Sempiternal - Bring Me the Horizon

Universal acclaim - based on 12 Critics

Critic score distribution:
  1. Positive: 10 out of 12
  2. Negative: 0 out of 12
  1. Sempiternal is one of the most breathtaking and engaging albums of the year.
  2. Apr 1, 2013
    Bring Me the Horizon have been working slowly but surely to refine their sound for years now, and with Sempiternal, it feels like their patience and hard work are finally beginning to pay dividends.
  3. 90
    Sykes’ increased vocal range also proves a formidable addition to their arsenal, coalescing with the expanded sonic palette for a more intimate, cohesive and engaging collection.
  4. Apr 1, 2013
    While Sempiternal isn’t the equal of another genre-bending record Date has worked on, Deftones’ White Pony, it represents significant and successful progression for its makers.
  5. 70
    BMTH sound more genuine, dramatic and emotional than they ever have before. [Jun 2013, p.89]
  6. Apr 1, 2013
    Bring Me The Horizon have crafted an album that, while not as post-rock-influenced as hinted at, is definitely post-Bring Me The Horizon, at least as we once knew them.
  7. Apr 18, 2013
    Sempiternal sounds like a record that wants the world--that's all of it, not just the bits where longhairs dwell--which is refreshing for a metal record in 2013. [30 Mar 2013, p.52]
  8. Apr 2, 2013
    With all the ingredients for success laid bare, Sempiternal comes as the lightbulb moment--the clicking into place of every cog and spring, Bring Me The Horizon more than ready to accept the gauntlet thrown to them.
  9. Ready to break noisily out of the underground, the quintet have made one of the year’s most accomplished metal albums.
  10. Apr 1, 2013
    Sempiternal contains the best music this young group of musicians have ever created, and Bring Me the Horizon are now relevant in the grand scheme of things, whether you choose to admit it or not.
  11. May 13, 2013
    They've long threatened to make an album that would propel them to metal's major league. This might be it. [Jun 2013, p.95]
  12. Apr 1, 2013
    For all its aggression and pop-culture pilfering, Sempiternal frequently feels like the work of a band satisfied to slide down the surface of heavy music rather than engage with its true heart.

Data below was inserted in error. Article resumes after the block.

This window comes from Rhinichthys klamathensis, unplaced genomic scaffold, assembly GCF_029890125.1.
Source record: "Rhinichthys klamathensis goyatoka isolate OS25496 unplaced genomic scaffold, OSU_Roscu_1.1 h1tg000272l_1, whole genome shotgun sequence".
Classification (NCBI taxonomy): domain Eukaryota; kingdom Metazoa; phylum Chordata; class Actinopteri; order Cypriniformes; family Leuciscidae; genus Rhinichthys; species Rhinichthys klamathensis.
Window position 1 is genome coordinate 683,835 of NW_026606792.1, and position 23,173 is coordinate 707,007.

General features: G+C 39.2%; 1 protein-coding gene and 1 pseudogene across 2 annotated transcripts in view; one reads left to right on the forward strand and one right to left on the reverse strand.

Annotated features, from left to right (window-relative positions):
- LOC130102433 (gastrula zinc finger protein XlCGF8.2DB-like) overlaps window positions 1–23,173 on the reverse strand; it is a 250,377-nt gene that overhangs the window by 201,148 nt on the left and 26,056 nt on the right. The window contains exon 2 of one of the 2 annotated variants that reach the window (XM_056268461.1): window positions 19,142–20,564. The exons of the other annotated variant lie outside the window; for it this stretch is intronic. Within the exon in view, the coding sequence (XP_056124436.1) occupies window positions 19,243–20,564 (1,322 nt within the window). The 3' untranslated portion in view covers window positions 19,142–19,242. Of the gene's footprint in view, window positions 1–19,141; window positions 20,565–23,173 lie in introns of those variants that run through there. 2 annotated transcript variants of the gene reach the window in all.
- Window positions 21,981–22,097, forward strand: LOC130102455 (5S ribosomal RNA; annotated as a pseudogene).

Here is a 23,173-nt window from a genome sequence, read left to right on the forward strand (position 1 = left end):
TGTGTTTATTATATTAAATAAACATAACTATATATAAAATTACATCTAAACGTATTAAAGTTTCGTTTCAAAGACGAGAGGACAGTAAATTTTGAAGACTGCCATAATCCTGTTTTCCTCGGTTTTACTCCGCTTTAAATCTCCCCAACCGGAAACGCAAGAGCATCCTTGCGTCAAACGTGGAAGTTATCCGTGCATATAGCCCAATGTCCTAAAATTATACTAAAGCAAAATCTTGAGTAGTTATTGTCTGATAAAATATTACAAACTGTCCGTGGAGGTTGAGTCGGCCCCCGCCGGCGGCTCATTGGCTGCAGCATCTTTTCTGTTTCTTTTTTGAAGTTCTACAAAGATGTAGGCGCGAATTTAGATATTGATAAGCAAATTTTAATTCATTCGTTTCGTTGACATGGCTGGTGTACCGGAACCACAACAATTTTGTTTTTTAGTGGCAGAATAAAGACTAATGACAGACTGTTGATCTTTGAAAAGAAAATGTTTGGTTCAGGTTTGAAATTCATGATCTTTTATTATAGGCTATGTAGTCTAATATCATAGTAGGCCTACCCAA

User Score

Generally favorable reviews- based on 108 Ratings

User score distribution:
  1. Positive: 18 out of 20
  2. Negative: 0 out of 20
  1. Jun 18, 2013
    Sempiternal is the one of the most promising, brilliant albums of the the highly underrated Metalcore genre. The reason why metalcore is so underrated, is because, well, they're offering the same things. I've heard so many heavy metal albums that constantly contain lyrics about how the sun is going black and that we will rise as one. Well this album is a growth for the band and the genre, and its perfect. BMTH has shown people that meaningful lyrics can be given in any form of music. BMTH has grown in their last two albums, and i hope they continue to do so. It will grow their success and their ability to be more than "some guy screaming". 10/10 Amazing. Full Review »
  2. Apr 2, 2013
    This album is perhaps the best album of the year. No faults included.. just pure perfection. I think the lyrics are written purely from the heart with so much emotion! The guitars sound amazing with mesmerizing riffs. Then there is the electronics added by new member Jordan Fish, well i thought the album couldn't be better but with the fantastic sounds from Jordan Fish the album gets a perfect 10 from me. Full Review »
  3. Nov 12, 2014
    The "sacrilegious" lyricism and often tongue-in-cheek Atheistic tone of the album may further turn off a certain demographic of listeners—however, deciding by their previous albums that carried the same alleged messages, I'm guessing that wasn't much of a threatening loss. Oliver Syke's clean vocals are scratchy on the surface, but authentic and vocally vulnerable nonetheless. Bring Me the Horizon continue unraveling their path of becoming something more than a Warped Tour staple. But Sempiternal's largest faults is how it feels more like an anticipated unveiling—or rather, a striptease of something much, much greater in quality—rather than a finished product. Or in their case, a work of modern post-hardcore art. Full Review »